Hill Country Christian School in Austin, TX, has allowed dual enrollment credit for about eight years, but on a very limited basis by design. Students may enroll in a class through the community college that is not offered at the school, such as a foreign language or a unique elective. The school has designated many core classes as "identity courses" that students must take from the high school as the content is considered more rigorous than the local community college and more reflective of the school’s mission.
Students may take the college class either online or on campus. Students must regularly report their progress to the dean and they also must submit their final grade. The counseling office maintains a good relationship with the community college as well.
“More often than not it takes more than four years to graduate college,” said Bill McGee, head of Hill Country Christian School. “For ambitious students, the opportunity to earn college credit might save them some money and accelerate their college graduation.”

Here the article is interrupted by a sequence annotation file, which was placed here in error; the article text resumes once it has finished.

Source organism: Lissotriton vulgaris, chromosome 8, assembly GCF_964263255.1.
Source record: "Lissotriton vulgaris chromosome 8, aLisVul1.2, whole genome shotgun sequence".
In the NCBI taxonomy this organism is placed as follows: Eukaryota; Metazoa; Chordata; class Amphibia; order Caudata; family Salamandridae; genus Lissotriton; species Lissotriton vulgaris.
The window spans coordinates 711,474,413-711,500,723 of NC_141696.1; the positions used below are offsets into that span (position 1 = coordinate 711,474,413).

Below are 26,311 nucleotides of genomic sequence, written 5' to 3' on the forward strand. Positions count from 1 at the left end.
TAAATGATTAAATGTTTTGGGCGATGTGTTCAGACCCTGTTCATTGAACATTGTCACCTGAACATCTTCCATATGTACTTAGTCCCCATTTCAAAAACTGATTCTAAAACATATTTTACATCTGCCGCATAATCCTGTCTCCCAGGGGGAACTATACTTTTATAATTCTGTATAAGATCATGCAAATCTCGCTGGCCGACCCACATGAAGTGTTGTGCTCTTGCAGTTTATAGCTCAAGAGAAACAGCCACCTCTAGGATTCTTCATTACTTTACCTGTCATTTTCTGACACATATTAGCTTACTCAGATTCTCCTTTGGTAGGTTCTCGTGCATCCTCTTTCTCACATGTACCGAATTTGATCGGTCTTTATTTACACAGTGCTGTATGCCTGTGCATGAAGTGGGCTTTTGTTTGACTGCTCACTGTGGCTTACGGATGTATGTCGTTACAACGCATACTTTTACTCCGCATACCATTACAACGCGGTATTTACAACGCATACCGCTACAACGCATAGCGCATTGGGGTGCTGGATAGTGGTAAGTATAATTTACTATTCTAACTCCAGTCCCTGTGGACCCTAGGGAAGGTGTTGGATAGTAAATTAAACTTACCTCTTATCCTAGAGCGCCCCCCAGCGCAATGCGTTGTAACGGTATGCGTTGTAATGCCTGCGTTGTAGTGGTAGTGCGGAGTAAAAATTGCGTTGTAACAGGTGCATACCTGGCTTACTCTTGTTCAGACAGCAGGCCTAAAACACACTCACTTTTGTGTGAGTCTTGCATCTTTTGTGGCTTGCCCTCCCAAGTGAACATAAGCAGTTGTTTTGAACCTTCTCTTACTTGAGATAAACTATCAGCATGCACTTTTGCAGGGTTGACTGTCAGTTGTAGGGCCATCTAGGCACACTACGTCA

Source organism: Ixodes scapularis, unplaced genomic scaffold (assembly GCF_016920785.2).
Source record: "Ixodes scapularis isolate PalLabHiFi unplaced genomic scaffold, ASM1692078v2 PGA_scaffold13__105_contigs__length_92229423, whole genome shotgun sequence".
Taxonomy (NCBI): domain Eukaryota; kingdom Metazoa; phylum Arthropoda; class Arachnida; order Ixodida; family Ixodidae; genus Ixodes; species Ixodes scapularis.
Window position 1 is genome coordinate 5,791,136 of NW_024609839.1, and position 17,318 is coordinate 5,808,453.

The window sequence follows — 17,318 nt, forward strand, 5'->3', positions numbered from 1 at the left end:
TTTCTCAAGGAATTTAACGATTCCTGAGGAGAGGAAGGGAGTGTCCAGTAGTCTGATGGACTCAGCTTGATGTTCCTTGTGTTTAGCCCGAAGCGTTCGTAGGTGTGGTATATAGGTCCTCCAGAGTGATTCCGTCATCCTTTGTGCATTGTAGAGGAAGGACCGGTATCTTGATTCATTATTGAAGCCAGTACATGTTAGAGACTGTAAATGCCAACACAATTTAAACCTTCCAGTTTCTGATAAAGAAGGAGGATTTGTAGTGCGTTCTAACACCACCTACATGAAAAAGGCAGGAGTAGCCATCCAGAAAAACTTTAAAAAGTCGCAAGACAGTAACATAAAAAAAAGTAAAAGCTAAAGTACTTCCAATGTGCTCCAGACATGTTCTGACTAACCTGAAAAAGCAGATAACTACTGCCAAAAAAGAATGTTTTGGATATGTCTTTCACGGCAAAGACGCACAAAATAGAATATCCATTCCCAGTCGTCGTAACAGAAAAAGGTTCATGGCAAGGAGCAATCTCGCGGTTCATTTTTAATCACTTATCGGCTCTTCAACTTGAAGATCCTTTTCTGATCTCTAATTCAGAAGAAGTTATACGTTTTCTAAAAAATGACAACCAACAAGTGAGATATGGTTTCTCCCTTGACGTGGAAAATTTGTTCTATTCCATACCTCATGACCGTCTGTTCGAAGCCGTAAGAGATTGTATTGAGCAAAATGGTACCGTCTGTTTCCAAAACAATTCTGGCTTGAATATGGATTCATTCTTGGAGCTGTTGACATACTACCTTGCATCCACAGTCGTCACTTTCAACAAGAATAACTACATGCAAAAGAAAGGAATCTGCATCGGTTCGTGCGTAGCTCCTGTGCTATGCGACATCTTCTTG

Valwood School in Valdosta, GA, also keeps a tight rein on its dual enrollment program. “We have been told by admissions representatives from [various] institutions that the appearance of having avoided an AP course which was available at Valwood would not reflect favorably on their college application,” said Head of School Darren Pascavage. For example, the school would not endorse a student to take college algebra at the university in place of AP Calculus at Valwood without fully informing the student (and his/her parents) of the potential impact such a decision could have on prospects for college admission.